Kew Shops       
Open    Early spring closing times:
Sunday 6 Feb 2011 to Sat 26 March 2011

White Peaks Shop    10am   until      5.00pm
Victoria Plaza Shop    9.30am   until  5.30pm

All other opening times for 2010 / 2011


Address (Location) of Kew Gardens


Royal Botanic Gardens

Kew, Richmond,

Surrey, TW9 3AB

 
Journey Planner
 

Contact Kew Gardens


Tel: +44 (0)20 8332 5655 
Email: info@kew.org

 


Travel to Kew Gardens


Kew is situated on the London Underground, 10 miles from central London and next to the River Thames.
 

Royal Botanic Gardens is located at Kew, Richmond, Surrey, TW9 3AB.  We encourage you to visit Kew Gardens via public transport.

By London Underground

Kew Gardens station (District Line, London Overground) is the closest London Underground station, and is in zone 3.

From Kew Gardens station it is a 5 minute walk to Kew Gardens (Victoria Gate entrance). Exit the station through the row of shops and walk down Lichfield road (opposite) to reach Victoria Gate.

Please always check the Transport for London website for service disruptions before making your journey.

To find out the best route to Kew by public transport, use the Transport for London Journey Planner

By train

Train services (South West Trains) from Waterloo, via Vauxhall and Clapham Junction, stop at Kew Bridge station. From Kew Bridge station it is a 10-minute walk to Kew Gardens (Main Gate entrance). For more information call +44 (0)8457 484950 or visit the National Rail Journey Planner.
 

By bus

Routes 65 and 391 stop close to the entrance gates. Routes 237 and 267 stop at Kew Bridge station.
 

By car or coach

Kew Gardens is well signposted from all the major local roads. The South Circular (A205) passes the north-east corner of Kew Gardens and Kew Road (A307) forms the eastern border.

Please note that Kew has no coach park, however coach parking is free on Kew Road (A307) after 10am. Groups are advised to arrive at either Victoria Gate or Main Gate, but note that only Main Gate has a designated coach drop off point. See our groups pages for more information.

From the west :

  • take M4 (exit Junction 2) or A4
  • upon reaching the Chiswick roundabout, follow signs to Kew Gardens to join the A205 and cross the River Thames at Kew Bridge
  • turn right immediately after the bridge on Kew Green, and then right down Ferry Lane to reach the Kew Gardens car park

From north London:

  • follow the North Circular until you reach the Chiswick roundabout, then follow directions from here as above

From the south or west:

  • from the M3 continue on the A316
  • upon reaching the Richmond roundabout, fork left on to Kew Road (A307)
  • you will then see the Pagoda to your left and then the wall on your left which is the boundary to the Gardens
  • there is limited parking along the Kew Road here after 10am, closest to Victoria Gate and Lion Gate
  • alternatively, to reach the car park, continue along this road and upon reaching Kew Green turn left and follow the signs

From the South Circular Road:

  • follow the South Circular Road past Kew Retail Park and under a railway bridge
  • at the next traffic light junction, where the A307 joins from the left, go slowly through the junction and immediately turn left into Kew Green (NOT sharp left into the A307, as this is no left turn)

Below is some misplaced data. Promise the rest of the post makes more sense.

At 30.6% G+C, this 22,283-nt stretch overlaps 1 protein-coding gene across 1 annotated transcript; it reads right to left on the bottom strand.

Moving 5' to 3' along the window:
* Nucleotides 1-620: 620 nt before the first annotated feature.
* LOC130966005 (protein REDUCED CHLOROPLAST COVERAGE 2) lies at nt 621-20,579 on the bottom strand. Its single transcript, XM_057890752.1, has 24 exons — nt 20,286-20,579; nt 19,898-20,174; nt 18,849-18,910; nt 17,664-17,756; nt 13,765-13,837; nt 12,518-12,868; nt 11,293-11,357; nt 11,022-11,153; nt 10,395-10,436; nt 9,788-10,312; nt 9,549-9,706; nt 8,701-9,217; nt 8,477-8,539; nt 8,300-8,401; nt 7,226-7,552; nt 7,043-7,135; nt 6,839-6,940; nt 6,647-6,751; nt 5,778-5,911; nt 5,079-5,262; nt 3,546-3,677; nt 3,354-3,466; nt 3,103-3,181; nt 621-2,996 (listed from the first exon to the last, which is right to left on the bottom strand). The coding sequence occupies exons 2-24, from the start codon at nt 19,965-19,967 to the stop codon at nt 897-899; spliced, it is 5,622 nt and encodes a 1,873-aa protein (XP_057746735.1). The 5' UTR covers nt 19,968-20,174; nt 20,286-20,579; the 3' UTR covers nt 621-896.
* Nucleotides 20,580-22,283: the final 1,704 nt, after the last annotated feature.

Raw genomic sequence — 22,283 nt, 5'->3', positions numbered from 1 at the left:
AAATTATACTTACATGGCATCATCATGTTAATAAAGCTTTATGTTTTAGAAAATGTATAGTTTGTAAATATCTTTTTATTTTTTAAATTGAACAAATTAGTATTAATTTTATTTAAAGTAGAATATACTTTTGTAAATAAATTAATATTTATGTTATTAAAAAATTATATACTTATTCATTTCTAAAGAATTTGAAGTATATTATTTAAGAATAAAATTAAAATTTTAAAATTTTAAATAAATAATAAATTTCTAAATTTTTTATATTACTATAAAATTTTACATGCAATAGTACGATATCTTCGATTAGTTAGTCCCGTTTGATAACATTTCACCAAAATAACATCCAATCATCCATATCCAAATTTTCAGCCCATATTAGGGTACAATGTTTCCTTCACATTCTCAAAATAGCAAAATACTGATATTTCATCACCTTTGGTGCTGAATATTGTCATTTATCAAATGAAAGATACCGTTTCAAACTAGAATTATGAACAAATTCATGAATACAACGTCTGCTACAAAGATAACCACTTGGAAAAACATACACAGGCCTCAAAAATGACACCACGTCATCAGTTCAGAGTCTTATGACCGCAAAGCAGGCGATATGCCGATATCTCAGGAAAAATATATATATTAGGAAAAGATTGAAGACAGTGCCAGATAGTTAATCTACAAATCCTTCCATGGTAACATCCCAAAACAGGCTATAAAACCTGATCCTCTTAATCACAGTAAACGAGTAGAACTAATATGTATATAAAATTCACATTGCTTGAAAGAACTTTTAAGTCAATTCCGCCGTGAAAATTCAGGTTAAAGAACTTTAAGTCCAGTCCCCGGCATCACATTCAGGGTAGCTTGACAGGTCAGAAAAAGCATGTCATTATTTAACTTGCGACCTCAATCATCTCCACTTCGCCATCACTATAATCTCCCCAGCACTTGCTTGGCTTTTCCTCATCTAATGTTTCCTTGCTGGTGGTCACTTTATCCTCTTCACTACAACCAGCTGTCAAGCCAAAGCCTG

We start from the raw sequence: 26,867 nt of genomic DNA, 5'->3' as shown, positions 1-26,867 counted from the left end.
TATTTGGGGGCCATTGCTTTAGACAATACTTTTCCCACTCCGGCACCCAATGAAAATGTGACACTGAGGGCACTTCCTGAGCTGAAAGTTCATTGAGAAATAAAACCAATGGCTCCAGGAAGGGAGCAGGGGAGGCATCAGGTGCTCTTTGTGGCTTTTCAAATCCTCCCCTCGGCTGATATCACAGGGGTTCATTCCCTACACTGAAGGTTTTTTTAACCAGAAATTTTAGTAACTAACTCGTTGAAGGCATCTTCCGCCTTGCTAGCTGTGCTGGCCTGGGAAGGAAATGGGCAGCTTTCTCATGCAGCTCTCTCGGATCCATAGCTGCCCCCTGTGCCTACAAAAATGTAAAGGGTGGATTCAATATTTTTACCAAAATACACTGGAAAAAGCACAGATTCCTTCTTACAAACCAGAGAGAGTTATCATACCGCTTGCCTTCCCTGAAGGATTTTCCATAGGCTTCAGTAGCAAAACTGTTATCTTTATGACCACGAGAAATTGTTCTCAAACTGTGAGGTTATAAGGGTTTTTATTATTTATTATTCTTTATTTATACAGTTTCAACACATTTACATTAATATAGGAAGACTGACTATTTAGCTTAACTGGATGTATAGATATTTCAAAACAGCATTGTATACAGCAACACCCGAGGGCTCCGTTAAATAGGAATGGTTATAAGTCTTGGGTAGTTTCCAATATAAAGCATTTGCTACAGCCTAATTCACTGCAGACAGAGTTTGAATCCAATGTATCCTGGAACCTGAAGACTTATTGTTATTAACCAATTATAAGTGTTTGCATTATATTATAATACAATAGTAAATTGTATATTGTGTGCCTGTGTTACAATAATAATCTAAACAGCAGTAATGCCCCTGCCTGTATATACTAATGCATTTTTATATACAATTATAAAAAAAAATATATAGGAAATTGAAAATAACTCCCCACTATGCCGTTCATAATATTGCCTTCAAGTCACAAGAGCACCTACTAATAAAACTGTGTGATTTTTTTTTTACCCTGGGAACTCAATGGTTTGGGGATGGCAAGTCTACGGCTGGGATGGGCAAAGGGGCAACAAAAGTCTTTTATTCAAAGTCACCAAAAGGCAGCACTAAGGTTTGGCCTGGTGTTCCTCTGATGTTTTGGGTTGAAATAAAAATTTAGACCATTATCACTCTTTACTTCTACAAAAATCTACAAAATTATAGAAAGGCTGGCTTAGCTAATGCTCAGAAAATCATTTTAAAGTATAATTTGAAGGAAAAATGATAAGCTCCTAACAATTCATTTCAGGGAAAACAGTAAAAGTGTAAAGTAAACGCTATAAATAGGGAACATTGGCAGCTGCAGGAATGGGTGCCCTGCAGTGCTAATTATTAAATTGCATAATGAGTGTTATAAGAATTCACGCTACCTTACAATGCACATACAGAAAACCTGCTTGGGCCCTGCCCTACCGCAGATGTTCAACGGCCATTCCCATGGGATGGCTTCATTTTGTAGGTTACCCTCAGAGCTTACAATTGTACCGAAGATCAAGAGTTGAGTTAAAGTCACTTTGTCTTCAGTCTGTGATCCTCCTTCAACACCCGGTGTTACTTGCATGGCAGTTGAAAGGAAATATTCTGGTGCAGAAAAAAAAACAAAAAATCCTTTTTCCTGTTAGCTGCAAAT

Which gate?

There are four entrances to Kew Gardens:

  • Victoria Gate
  • Main Gate
  • Brentford Gate
  • Lion Gate


To find more, see our which gate to use guide
 

Car Parking

The directions above are to the Kew Gardens car park, near the Brentford Gate, which is reached via Ferry Lane, a narrow turning off Kew Green (TW9 3AF). The car park takes 300 cars so parking is limited. Parking has a flat fee of £6. There is no charge for motorcycles and mopeds. The car park closes half an hour after the Gardens close.

There are disabled parking spaces in the car park and further spaces are available adjacent to Main Gate on Kew Green.

Free parking is also available on Kew Road (A307) after 10am every day. From here the nearest entrance is Victoria Gate. This road is congested at peak times, so it may be easier to come via public transport. Please note that parking restrictions apply on most of the residential streets around Kew and on parts of Kew Road, please check parking restrictions carefully.

 

Coach Parking

Coaches are advised to arrive at Victoria Gate and park on Kew Road (A307). Coaches are not allowed to park around Kew Green.

 

By Bicycle

Bicycle racks are available at Victoria Gate and Brentford Gate entrances. The racks at Brentford Gate are located in the adjacent car park, and is a covered shelter. There are also bike racks situated outside Main Gate.

 

Visitor Information Map

Our current Visitor Information map is available from ticket offices on arrival, or you can download a pdf here.


Journey Planner


Gates and restaurants and other facilities


Find out where you can eat, drink and shop during your visit to Kew Gardens.

Brentford Gate

Brentford Gate

The present entry point for Brentford Gate opened in 1847. It has a pair of simple cast iron gates supported on Portland stone pillars.


Lion Gate at Kew Gardens

Lion Gate

Located at the southeastern tip of the Gardens, Lion Gate opened in around 1845. It comprises the original single wrought-iron gate supported by pillars of yellow London brick.


Main Gate

Main Gate

Kew’s Main Gate stands beside Kew Green on the northern edge of the gardens. It is now a Grade II Listed building.


Orangery

Orangery

The Grade I listed Orangery is Kew’s only surviving plant house designed by Sir William Chambers.


Victoria Gate from Kew Road

Victoria Gate

Kew’s Victoria entrance comprises a pair of imposing double gates with flanking single side gates designed by William Eden Nesfield.

 
References